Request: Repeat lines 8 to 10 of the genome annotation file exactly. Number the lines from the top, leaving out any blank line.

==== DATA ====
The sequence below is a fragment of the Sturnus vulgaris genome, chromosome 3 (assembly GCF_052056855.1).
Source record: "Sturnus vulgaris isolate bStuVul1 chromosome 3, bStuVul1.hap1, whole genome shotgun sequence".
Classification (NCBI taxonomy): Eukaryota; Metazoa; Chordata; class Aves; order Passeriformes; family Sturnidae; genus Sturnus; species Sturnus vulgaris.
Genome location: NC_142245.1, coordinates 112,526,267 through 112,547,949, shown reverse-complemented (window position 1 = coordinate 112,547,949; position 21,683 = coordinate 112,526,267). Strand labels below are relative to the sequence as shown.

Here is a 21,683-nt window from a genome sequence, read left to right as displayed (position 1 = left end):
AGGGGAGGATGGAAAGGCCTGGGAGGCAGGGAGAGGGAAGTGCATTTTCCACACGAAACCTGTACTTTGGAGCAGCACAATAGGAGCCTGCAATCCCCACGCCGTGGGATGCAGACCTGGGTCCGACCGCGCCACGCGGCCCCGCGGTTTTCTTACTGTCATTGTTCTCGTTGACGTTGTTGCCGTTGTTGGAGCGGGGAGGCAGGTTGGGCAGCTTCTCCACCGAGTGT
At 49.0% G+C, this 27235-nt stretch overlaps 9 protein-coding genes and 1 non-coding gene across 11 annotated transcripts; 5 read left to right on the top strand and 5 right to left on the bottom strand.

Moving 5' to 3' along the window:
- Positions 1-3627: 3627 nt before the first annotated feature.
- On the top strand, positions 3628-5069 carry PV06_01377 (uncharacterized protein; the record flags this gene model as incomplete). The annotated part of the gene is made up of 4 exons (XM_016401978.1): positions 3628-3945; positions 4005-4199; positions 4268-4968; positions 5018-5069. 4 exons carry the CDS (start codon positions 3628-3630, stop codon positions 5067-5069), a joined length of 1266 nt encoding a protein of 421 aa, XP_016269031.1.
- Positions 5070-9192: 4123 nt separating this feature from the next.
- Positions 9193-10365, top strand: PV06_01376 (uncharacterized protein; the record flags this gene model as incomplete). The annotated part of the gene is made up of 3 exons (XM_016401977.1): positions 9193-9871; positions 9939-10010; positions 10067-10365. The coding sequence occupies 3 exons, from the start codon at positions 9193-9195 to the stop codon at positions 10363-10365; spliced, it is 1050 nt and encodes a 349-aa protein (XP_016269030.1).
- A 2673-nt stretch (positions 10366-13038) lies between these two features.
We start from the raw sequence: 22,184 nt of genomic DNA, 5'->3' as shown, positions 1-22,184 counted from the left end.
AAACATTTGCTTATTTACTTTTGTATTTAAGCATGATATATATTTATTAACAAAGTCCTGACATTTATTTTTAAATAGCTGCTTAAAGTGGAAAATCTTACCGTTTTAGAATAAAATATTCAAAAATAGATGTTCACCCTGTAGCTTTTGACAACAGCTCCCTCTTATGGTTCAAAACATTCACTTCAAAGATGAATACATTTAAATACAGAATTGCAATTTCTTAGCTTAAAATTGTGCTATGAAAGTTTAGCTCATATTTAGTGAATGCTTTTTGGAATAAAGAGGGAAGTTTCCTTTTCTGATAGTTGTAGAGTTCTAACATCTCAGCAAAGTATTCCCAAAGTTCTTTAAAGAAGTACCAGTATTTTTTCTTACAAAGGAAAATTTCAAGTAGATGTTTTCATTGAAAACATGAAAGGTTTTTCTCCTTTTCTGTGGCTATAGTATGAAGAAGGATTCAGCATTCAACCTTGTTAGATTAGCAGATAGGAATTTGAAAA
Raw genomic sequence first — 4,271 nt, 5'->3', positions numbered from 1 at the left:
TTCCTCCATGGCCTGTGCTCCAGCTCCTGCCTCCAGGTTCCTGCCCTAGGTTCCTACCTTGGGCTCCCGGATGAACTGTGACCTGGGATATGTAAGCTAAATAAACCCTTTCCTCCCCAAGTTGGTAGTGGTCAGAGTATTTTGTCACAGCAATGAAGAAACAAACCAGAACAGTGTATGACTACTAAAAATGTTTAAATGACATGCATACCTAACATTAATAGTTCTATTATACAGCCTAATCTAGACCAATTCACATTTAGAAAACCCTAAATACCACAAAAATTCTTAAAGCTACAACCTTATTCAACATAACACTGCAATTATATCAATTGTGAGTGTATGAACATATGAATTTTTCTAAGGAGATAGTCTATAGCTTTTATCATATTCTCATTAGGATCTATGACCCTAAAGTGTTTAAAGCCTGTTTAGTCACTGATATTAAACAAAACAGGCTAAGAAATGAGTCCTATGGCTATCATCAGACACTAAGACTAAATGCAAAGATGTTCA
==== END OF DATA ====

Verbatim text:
Moving 5' to 3' along the window:
- Positions 1-3627: 3627 nt before the first annotated feature.
- On the top strand, positions 3628-5069 carry PV06_01377 (uncharacterized protein; the record flags this gene model as incomplete). The annotated part of the gene is made up of 4 exons (XM_016401978.1): positions 3628-3945; positions 4005-4199; positions 4268-4968; positions 5018-5069. 4 exons carry the CDS (start codon positions 3628-3630, stop codon positions 5067-5069), a joined length of 1266 nt encoding a protein of 421 aa, XP_016269031.1.